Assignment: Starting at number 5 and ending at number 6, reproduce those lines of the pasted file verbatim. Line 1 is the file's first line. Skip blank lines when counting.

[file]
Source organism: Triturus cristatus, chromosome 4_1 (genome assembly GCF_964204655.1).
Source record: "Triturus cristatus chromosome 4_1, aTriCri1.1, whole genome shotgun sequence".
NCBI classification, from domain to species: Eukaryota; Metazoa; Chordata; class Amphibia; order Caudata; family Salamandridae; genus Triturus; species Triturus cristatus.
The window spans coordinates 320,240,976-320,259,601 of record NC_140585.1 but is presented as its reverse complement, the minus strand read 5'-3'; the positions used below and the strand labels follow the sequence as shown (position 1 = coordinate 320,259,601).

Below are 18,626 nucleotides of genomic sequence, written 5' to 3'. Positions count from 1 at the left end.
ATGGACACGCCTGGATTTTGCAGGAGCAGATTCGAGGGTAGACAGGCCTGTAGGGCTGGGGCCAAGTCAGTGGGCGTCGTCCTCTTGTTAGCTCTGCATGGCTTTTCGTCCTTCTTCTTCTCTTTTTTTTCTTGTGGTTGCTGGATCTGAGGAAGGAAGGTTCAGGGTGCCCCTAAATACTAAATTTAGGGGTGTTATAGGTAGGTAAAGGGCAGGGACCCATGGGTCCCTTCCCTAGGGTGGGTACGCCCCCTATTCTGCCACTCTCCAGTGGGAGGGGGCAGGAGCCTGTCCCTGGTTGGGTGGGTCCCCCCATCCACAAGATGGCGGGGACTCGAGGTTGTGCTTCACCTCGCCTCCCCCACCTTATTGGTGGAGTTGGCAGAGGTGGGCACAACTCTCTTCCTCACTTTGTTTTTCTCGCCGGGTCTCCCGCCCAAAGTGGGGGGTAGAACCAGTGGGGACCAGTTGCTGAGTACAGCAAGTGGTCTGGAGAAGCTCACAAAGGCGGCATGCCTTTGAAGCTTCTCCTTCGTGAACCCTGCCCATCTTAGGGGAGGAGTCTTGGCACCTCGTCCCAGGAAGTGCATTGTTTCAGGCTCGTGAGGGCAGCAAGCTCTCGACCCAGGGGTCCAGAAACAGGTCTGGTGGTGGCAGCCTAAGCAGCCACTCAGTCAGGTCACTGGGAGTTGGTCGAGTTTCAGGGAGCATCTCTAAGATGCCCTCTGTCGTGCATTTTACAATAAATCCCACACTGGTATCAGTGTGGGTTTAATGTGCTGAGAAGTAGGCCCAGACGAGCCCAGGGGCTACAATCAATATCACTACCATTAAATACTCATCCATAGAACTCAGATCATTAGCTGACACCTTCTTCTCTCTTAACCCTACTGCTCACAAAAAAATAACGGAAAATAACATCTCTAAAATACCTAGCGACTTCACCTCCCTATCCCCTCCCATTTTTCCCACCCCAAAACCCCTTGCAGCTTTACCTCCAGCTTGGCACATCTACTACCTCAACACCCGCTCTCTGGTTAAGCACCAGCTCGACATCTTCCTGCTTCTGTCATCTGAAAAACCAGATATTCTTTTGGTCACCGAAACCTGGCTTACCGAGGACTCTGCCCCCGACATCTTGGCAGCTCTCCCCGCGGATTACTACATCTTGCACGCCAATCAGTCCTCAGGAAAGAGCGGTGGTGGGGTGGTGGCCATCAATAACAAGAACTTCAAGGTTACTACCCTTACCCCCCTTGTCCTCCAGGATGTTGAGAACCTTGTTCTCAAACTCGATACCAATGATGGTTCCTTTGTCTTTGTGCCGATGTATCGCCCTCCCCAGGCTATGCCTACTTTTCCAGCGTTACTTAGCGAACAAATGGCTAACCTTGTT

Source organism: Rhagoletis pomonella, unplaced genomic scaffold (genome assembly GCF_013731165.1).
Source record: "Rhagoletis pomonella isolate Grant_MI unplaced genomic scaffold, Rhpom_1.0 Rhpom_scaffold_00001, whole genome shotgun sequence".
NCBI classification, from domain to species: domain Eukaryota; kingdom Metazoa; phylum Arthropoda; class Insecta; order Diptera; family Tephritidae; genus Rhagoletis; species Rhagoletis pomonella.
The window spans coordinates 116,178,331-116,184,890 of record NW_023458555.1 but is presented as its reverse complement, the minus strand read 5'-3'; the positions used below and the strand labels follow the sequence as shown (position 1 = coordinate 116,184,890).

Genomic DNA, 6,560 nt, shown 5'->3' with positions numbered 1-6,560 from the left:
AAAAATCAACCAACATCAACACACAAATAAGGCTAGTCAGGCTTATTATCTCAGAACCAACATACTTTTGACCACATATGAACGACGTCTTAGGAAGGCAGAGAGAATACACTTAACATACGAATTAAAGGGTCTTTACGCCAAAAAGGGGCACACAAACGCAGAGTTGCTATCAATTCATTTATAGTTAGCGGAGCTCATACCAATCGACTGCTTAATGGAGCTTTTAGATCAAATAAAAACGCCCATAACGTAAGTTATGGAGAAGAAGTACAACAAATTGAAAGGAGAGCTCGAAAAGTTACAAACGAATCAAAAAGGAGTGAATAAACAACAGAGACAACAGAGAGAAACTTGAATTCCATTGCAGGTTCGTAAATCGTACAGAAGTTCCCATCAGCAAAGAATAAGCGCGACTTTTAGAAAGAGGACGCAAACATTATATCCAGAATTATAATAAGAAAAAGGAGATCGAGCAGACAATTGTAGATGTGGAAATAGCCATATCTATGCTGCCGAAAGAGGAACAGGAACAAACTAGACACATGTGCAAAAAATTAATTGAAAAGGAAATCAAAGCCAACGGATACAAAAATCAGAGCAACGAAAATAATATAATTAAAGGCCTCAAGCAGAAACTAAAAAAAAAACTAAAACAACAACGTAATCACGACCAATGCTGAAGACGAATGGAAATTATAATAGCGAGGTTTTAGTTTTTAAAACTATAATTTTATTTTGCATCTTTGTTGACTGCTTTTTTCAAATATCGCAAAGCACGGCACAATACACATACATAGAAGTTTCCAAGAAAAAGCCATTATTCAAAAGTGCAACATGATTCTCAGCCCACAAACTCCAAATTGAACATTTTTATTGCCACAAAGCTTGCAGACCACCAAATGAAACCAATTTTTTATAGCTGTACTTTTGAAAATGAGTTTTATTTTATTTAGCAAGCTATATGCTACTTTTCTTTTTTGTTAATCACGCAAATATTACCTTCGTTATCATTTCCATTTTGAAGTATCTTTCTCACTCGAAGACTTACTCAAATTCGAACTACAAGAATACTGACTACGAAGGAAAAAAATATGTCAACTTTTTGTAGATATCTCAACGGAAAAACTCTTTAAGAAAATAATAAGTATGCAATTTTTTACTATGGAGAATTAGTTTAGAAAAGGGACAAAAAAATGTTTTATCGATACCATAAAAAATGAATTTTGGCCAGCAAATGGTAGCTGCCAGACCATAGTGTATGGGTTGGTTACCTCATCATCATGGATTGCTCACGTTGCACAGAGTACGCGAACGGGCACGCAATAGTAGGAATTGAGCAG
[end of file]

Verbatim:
Below are 18,626 nucleotides of genomic sequence, written 5' to 3'. Positions count from 1 at the left end.
ATGGACACGCCTGGATTTTGCAGGAGCAGATTCGAGGGTAGACAGGCCTGTAGGGCTGGGGCCAAGTCAGTGGGCGTCGTCCTCTTGTTAGCTCTGCATGGCTTTTCGTCCTTCTTCTTCTCTTTTTTTTCTTGTGGTTGCTGGATCTGAGGAAGGAAGGTTCAGGGTGCCCCTAAATACTAAATTTAGGGGTGTTATAGGTAGGTAAAGGGCAGGGACCCATGGGTCCCTTCCCTAGGGTGGGTACGCCCCCTATTCTGCCACTCTCCAGTGGGAGGGGGCAGGAGCCTGTCCCTGGTTGGGTGGGTCCCCCCATCCACAAGATGGCGGGGACTCGAGGTTGTGCTTCACCTCGCCTCCCCCACCTTATTGGTGGAGTTGGCAGAGGTGGGCACAACTCTCTTCCTCACTTTGTTTTTCTCGCCGGGTCTCCCGCCCAAAGTGGGGGGTAGAACCAGTGGGGACCAGTTGCTGAGTACAGCAAGTGGTCTGGAGAAGCTCACAAAGGCGGCATGCCTTTGAAGCTTCTCCTTCGTGAACCCTGCCCATCTTAGGGGAGGAGTCTTGGCACCTCGTCCCAGGAAGTGCATTGTTTCAGGCTCGTGAGGGCAGCAAGCTCTCGACCCAGGGGTCCAGAAACAGGTCTGGTGGTGGCAGCCTAAGCAGCCACTCAGTCAGGTCACTGGGAGTTGGTCGAGTTTCAGGGAGCATCTCTAAGATGCCCTCTGTCGTGCATTTTACAATAAATCCCACACTGGTATCAGTGTGGGTTTAATGTGCTGAGAAGTAGGCCCAGACGAGCCCAGGGGCTACAATCAATATCACTACCATTAAATACTCATCCATAGAACTCAGATCATTAGCTGACACCTTCTTCTCTCTTAACCCTACTGCTCACAAAAAAATAACGGAAAATAACATCTCTAAAATACCTAGCGACTTCACCTCCCTATCCCCTCCCATTTTTCCCACCCCAAAACCCCTTGCAGCTTTACCTCCAGCTTGGCACATCTACTACCTCAACACCCGCTCTCTGGTTAAGCACCAGCTCGACATCTTCCTGCTTCTGTCATCTGAAAAACCAGATATTCTTTTGGTCACCGAAACCTGGCTTACCGAGGACTCTGCCCCCGACATCTTGGCAGCTCTCCCCGCGGATTACTACATCTTGCACGCCAATCAGTCCTCAGGAAAGAGCGGTGGTGGGGTGGTGGCCATCAATAACAAGAACTTCAAGGTTACTACCCTTACCCCCCTTGTCCTCCAGGATGTTGAGAACCTTGTTCTCAAACTCGATACCAATGATGGTTCCTTTGTCTTTGTGCCGATGTATCGCCCTCCCCAGGCTATGCCTACTTTTCCAGCGTTACTTAGCGAACAAATGGCTAACCTTGTT